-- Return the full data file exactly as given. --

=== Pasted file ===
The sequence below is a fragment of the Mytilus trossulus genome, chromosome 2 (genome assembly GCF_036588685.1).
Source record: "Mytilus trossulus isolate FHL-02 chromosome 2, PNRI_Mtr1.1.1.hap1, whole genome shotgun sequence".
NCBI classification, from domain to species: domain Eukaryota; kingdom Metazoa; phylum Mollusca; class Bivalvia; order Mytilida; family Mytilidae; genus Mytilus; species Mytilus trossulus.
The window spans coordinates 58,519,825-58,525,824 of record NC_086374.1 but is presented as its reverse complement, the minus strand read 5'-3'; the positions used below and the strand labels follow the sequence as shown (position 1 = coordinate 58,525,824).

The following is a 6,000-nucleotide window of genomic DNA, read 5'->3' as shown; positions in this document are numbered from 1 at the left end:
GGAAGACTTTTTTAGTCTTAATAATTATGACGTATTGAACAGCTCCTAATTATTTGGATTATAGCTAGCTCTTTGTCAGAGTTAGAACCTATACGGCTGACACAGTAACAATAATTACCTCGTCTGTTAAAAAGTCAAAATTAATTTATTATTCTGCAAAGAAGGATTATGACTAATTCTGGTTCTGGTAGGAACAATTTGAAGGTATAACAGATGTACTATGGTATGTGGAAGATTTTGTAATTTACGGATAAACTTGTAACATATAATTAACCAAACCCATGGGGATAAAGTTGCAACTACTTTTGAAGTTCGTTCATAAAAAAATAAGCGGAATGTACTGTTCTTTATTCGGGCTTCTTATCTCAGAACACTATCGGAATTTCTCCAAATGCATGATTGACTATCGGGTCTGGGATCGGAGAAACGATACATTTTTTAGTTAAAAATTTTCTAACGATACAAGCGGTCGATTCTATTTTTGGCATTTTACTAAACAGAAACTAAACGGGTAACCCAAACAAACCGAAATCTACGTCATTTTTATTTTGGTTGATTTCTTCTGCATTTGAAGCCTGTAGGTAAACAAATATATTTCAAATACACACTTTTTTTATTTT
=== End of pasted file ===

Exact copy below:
The sequence below is a fragment of the Mytilus trossulus genome, chromosome 2 (genome assembly GCF_036588685.1).
Source record: "Mytilus trossulus isolate FHL-02 chromosome 2, PNRI_Mtr1.1.1.hap1, whole genome shotgun sequence".
NCBI classification, from domain to species: domain Eukaryota; kingdom Metazoa; phylum Mollusca; class Bivalvia; order Mytilida; family Mytilidae; genus Mytilus; species Mytilus trossulus.
The window spans coordinates 58,519,825-58,525,824 of record NC_086374.1 but is presented as its reverse complement, the minus strand read 5'-3'; the positions used below and the strand labels follow the sequence as shown (position 1 = coordinate 58,525,824).

The following is a 6,000-nucleotide window of genomic DNA, read 5'->3' as shown; positions in this document are numbered from 1 at the left end:
GGAAGACTTTTTTAGTCTTAATAATTATGACGTATTGAACAGCTCCTAATTATTTGGATTATAGCTAGCTCTTTGTCAGAGTTAGAACCTATACGGCTGACACAGTAACAATAATTACCTCGTCTGTTAAAAAGTCAAAATTAATTTATTATTCTGCAAAGAAGGATTATGACTAATTCTGGTTCTGGTAGGAACAATTTGAAGGTATAACAGATGTACTATGGTATGTGGAAGATTTTGTAATTTACGGATAAACTTGTAACATATAATTAACCAAACCCATGGGGATAAAGTTGCAACTACTTTTGAAGTTCGTTCATAAAAAAATAAGCGGAATGTACTGTTCTTTATTCGGGCTTCTTATCTCAGAACACTATCGGAATTTCTCCAAATGCATGATTGACTATCGGGTCTGGGATCGGAGAAACGATACATTTTTTAGTTAAAAATTTTCTAACGATACAAGCGGTCGATTCTATTTTTGGCATTTTACTAAACAGAAACTAAACGGGTAACCCAAACAAACCGAAATCTACGTCATTTTTATTTTGGTTGATTTCTTCTGCATTTGAAGCCTGTAGGTAAACAAATATATTTCAAATACACACTTTTTTTATTTT